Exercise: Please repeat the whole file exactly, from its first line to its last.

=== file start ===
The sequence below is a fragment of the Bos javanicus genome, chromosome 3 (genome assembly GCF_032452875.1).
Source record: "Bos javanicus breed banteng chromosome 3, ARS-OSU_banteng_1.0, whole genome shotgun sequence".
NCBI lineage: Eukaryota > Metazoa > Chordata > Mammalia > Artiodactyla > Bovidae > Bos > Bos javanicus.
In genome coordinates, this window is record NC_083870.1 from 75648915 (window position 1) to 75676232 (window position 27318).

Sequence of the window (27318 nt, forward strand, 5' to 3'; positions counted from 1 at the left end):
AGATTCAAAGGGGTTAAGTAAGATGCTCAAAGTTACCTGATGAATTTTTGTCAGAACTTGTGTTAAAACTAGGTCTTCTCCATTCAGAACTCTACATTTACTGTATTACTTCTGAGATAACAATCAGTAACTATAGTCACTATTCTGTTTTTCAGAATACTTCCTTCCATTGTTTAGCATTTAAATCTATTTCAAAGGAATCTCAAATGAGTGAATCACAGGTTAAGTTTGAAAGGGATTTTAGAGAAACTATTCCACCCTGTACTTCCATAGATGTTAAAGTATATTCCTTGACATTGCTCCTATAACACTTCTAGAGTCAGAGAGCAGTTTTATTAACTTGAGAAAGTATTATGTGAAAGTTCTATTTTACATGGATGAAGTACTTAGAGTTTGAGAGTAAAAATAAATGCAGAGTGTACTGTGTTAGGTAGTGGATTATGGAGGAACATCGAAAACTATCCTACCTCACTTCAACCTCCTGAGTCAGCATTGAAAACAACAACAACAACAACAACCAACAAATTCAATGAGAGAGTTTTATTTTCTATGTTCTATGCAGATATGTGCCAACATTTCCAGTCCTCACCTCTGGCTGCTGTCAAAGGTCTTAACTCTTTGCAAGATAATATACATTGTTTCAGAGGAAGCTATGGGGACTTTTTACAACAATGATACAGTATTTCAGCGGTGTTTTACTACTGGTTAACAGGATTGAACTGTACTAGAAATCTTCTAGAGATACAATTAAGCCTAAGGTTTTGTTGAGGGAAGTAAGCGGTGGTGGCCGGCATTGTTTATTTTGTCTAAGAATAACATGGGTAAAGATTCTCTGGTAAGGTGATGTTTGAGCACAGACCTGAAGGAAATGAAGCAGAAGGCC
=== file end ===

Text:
The sequence below is a fragment of the Bos javanicus genome, chromosome 3 (genome assembly GCF_032452875.1).
Source record: "Bos javanicus breed banteng chromosome 3, ARS-OSU_banteng_1.0, whole genome shotgun sequence".
NCBI lineage: Eukaryota > Metazoa > Chordata > Mammalia > Artiodactyla > Bovidae > Bos > Bos javanicus.
In genome coordinates, this window is record NC_083870.1 from 75648915 (window position 1) to 75676232 (window position 27318).

Sequence of the window (27318 nt, forward strand, 5' to 3'; positions counted from 1 at the left end):
AGATTCAAAGGGGTTAAGTAAGATGCTCAAAGTTACCTGATGAATTTTTGTCAGAACTTGTGTTAAAACTAGGTCTTCTCCATTCAGAACTCTACATTTACTGTATTACTTCTGAGATAACAATCAGTAACTATAGTCACTATTCTGTTTTTCAGAATACTTCCTTCCATTGTTTAGCATTTAAATCTATTTCAAAGGAATCTCAAATGAGTGAATCACAGGTTAAGTTTGAAAGGGATTTTAGAGAAACTATTCCACCCTGTACTTCCATAGATGTTAAAGTATATTCCTTGACATTGCTCCTATAACACTTCTAGAGTCAGAGAGCAGTTTTATTAACTTGAGAAAGTATTATGTGAAAGTTCTATTTTACATGGATGAAGTACTTAGAGTTTGAGAGTAAAAATAAATGCAGAGTGTACTGTGTTAGGTAGTGGATTATGGAGGAACATCGAAAACTATCCTACCTCACTTCAACCTCCTGAGTCAGCATTGAAAACAACAACAACAACAACAACCAACAAATTCAATGAGAGAGTTTTATTTTCTATGTTCTATGCAGATATGTGCCAACATTTCCAGTCCTCACCTCTGGCTGCTGTCAAAGGTCTTAACTCTTTGCAAGATAATATACATTGTTTCAGAGGAAGCTATGGGGACTTTTTACAACAATGATACAGTATTTCAGCGGTGTTTTACTACTGGTTAACAGGATTGAACTGTACTAGAAATCTTCTAGAGATACAATTAAGCCTAAGGTTTTGTTGAGGGAAGTAAGCGGTGGTGGCCGGCATTGTTTATTTTGTCTAAGAATAACATGGGTAAAGATTCTCTGGTAAGGTGATGTTTGAGCACAGACCTGAAGGAAATGAAGCAGAAGGCC